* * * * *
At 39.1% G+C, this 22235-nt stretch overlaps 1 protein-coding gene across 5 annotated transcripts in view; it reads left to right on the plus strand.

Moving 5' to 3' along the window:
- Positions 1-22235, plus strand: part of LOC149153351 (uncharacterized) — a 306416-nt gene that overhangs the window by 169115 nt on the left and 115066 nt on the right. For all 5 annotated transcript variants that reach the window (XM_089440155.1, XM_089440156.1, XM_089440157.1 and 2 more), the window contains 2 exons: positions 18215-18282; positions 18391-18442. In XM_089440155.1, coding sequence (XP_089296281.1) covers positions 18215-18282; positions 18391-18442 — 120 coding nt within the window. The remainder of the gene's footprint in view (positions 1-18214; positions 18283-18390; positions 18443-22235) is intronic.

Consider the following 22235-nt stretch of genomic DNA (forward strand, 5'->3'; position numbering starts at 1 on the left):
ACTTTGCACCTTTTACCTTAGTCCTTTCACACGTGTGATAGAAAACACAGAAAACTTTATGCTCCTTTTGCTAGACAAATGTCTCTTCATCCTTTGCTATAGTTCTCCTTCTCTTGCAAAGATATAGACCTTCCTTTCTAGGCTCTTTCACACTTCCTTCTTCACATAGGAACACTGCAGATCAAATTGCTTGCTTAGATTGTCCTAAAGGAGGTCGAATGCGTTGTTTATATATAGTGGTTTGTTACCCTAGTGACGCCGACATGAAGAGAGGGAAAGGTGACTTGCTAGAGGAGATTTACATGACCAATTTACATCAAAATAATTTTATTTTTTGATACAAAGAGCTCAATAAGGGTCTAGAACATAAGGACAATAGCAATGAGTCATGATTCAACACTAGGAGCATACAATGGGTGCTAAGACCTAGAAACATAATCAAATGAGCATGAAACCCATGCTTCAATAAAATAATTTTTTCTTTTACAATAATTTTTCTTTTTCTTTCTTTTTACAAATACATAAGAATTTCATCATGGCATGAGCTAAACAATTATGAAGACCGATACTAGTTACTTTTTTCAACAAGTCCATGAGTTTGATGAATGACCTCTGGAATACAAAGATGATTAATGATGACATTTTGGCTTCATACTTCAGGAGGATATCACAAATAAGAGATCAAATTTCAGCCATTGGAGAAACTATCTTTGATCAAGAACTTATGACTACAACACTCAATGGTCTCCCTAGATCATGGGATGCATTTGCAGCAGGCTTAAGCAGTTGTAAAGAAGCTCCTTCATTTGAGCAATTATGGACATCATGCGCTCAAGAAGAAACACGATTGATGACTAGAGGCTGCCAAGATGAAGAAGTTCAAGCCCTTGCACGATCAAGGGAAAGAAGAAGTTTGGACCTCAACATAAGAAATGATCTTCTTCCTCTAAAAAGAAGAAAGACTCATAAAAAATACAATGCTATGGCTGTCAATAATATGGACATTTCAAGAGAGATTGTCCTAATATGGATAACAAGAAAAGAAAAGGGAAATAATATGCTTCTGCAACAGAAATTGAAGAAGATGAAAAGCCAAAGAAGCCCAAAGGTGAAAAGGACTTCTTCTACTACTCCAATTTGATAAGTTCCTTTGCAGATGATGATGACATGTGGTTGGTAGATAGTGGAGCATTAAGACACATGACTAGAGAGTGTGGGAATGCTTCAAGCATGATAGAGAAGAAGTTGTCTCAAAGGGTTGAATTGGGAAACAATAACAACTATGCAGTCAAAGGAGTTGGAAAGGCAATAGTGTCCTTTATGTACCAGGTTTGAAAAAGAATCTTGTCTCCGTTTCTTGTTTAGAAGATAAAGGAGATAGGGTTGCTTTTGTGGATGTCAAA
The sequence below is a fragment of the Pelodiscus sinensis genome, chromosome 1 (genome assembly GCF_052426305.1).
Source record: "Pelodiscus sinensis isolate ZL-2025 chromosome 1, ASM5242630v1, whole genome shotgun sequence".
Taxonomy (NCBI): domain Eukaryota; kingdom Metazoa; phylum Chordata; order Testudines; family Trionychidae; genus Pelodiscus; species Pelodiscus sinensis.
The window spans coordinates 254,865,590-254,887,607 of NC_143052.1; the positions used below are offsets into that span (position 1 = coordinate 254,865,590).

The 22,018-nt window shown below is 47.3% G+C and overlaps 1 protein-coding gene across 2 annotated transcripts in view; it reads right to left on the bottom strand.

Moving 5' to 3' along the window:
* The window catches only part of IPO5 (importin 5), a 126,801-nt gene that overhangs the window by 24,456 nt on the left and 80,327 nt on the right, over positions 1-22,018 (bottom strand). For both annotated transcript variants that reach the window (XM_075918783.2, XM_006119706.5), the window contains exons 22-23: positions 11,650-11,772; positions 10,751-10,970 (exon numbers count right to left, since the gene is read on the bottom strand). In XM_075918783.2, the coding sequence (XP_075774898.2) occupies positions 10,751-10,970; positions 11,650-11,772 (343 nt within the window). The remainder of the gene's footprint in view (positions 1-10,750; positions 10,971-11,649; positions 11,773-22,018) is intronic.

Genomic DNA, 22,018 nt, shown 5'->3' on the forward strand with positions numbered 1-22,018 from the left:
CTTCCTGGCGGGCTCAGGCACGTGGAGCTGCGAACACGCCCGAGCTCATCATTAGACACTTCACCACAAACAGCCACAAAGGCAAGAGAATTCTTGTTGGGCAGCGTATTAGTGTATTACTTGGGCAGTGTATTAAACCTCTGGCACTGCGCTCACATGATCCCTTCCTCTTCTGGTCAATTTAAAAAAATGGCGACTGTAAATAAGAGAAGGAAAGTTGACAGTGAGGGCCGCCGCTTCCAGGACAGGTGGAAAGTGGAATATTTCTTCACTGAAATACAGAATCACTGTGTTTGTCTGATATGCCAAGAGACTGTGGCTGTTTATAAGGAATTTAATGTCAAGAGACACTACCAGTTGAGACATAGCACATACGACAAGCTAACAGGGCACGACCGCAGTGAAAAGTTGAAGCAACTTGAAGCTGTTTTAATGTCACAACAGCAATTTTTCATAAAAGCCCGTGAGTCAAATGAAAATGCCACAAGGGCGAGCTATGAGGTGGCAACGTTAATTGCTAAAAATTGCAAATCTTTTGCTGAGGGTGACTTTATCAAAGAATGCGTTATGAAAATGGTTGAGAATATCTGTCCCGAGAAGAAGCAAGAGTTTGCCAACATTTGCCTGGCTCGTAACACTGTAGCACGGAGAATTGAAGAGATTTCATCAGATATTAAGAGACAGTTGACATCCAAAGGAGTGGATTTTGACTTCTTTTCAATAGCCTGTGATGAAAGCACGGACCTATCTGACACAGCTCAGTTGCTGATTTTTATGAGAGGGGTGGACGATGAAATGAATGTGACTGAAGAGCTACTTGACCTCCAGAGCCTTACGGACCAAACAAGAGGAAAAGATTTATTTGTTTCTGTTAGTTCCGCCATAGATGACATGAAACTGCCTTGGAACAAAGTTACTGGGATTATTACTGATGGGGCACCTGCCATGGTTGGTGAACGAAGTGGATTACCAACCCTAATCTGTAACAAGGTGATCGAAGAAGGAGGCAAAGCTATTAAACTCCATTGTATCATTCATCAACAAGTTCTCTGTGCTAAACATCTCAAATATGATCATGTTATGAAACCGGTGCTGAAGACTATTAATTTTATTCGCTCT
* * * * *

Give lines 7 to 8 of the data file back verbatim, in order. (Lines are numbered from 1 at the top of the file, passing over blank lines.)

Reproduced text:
Source record: "Pelodiscus sinensis isolate ZL-2025 chromosome 1, ASM5242630v1, whole genome shotgun sequence".
Taxonomy (NCBI): domain Eukaryota; kingdom Metazoa; phylum Chordata; order Testudines; family Trionychidae; genus Pelodiscus; species Pelodiscus sinensis.